When you take an iconic and established figure and try to reveal something unexpected and subversive about them, it should not only be surprising but add layers to our understanding of that established figure. Perhaps the best example of this is in Empire Strikes Back, where the film takes the audience’s undiluted perception of Darth Vader as a towering villain who murdered Luke’s father and mentor and completely subverts it. But when you take a character that we’ve never met before and spend most (at least the first half) of the film playing keep-away with his identity and motivation, that means that any revelation about him is going to have less impact. When we find out Vader is Luke’s father, it is a revelation based on two films’ worth of buildup and established dynamics. In Spectre, the revelation that Oberhauser is Bond’s brother comes after 90 minutes of anonymous activity that has had no definitive context, so that personal revelation doesn’t add anything because there is nothing to add to. And then dubbing him Blofeld is even worse, because not only is it building on the same quicksand as the brother revelation but now you’re lessening the weight of Blofeld as an idea by tying it to this wet fart of a twist.
Another way of looking at this Blofeld twist is this: the filmmakers are more concerned with tricking the audience than by eliciting an emotional reaction from their protagonist. Again, Bond knows at least half of the twist within the first 45 minutes of the movie… and the other half of the twist doesn’t mean anything to him, because he’s never heard the name Blofeld before. The only reason Oberhauser’s relationship with Bond is withheld until the end of the second act, and the only reason for him to take the name Blofeld at all, is to try and one-up the audience. And honestly, that is an awful motivation in deciding plot structure, especially when it comes at the expense of the emotional context for the protagonist. Without that, the twist means nothing within the film, which means it has less or no impact outside the film as well.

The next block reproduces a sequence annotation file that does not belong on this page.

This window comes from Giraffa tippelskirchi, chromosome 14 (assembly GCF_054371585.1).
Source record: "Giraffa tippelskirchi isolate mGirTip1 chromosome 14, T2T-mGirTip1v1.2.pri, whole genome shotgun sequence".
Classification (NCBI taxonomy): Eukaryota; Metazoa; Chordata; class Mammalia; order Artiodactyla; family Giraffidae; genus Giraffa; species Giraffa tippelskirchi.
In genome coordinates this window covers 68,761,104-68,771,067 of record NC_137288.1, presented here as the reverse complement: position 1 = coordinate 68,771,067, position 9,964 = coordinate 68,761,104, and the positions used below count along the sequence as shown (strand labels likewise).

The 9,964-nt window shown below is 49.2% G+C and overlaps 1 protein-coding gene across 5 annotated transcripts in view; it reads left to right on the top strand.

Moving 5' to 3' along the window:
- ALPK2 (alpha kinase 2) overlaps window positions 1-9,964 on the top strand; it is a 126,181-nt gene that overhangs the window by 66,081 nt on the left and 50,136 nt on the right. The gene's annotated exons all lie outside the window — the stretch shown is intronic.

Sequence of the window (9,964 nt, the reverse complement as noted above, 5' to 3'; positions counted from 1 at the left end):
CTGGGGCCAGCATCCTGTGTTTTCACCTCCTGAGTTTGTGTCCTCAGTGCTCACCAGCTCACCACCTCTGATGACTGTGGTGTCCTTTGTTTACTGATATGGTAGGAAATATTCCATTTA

The problem with this approach is that the filmmakers got it backwards. The reveal should not have been Blofeld, it should have been Oberhauser. If Bond had spent most of the film chasing the name Ernst Stavro Blofeld, without ever coming face-to-face with him, and then in the climax discovers it’s actually his long-lost brother, it would have been a much more impactful reveal. It would have used the established gravitas and weight of Blofeld (both within the metatextual context of the franchise and, more importantly, within the story itself) as a misdirect for the audience and would have been an uglier truth for Bond to confront. And having the truth revealed to Bond right at the third act when things are most critical, rather than 45 minutes into the movie when the stakes are still uncertain, would add to the resonance as well. Instead, the film withholds information from the audience about a character we have never seen before and treats his “true” identity as a twist that is rendered meaningless by the context that preceded it.